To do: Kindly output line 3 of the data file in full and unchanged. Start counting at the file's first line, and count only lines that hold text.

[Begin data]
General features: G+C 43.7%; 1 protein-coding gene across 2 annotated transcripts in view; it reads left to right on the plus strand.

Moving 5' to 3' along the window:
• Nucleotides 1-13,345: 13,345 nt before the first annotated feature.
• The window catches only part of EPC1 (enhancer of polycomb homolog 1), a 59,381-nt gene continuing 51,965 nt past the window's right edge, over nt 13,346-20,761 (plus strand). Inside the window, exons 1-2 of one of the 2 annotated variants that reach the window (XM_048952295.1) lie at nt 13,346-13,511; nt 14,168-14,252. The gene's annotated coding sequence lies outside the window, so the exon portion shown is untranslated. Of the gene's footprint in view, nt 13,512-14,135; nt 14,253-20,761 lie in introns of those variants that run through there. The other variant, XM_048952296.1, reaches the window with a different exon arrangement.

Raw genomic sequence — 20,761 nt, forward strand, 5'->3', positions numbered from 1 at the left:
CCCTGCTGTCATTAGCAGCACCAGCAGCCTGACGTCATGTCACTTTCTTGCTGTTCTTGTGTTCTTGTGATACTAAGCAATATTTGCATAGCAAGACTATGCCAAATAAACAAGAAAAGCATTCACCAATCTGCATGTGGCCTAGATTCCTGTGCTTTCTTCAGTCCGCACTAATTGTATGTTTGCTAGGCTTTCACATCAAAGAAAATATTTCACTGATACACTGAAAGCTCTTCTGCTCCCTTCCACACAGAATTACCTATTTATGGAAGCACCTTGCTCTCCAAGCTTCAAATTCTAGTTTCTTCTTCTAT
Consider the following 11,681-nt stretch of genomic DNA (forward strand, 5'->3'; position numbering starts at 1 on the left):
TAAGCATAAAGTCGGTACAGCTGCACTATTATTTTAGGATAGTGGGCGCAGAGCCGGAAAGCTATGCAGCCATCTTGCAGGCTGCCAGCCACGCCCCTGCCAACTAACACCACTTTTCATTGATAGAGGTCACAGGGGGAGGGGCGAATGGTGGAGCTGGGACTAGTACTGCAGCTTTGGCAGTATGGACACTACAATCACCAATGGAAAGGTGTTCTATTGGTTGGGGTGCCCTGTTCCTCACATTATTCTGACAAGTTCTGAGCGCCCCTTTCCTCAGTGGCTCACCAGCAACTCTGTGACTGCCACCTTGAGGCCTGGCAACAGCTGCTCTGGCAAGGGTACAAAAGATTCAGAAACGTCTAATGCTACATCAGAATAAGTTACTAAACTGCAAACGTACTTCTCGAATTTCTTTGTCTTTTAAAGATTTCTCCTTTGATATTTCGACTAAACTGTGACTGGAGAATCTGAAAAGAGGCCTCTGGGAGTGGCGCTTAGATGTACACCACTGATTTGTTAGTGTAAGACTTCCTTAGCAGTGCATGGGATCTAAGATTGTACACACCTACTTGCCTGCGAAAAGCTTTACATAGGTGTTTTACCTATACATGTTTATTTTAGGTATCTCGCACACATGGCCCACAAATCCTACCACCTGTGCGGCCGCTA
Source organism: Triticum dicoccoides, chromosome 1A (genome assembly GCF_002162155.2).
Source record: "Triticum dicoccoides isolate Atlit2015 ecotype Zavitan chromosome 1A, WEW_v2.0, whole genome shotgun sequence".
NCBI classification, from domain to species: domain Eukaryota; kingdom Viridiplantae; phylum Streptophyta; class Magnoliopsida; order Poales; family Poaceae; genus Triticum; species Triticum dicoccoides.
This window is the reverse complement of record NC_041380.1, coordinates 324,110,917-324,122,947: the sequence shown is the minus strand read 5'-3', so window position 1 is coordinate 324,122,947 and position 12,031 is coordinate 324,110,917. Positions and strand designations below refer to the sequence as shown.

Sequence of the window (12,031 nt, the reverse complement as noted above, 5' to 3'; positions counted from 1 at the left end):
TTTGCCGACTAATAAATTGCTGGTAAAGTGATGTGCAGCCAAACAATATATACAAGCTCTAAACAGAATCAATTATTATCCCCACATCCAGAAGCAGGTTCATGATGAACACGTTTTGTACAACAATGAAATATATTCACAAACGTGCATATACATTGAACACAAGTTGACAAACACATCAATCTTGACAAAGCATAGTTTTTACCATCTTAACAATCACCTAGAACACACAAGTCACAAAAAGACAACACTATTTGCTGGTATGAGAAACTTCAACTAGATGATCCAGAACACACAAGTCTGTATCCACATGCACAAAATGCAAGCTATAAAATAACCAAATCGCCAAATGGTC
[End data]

• Nucleotides 1-13,345: 13,345 nt before the first annotated feature.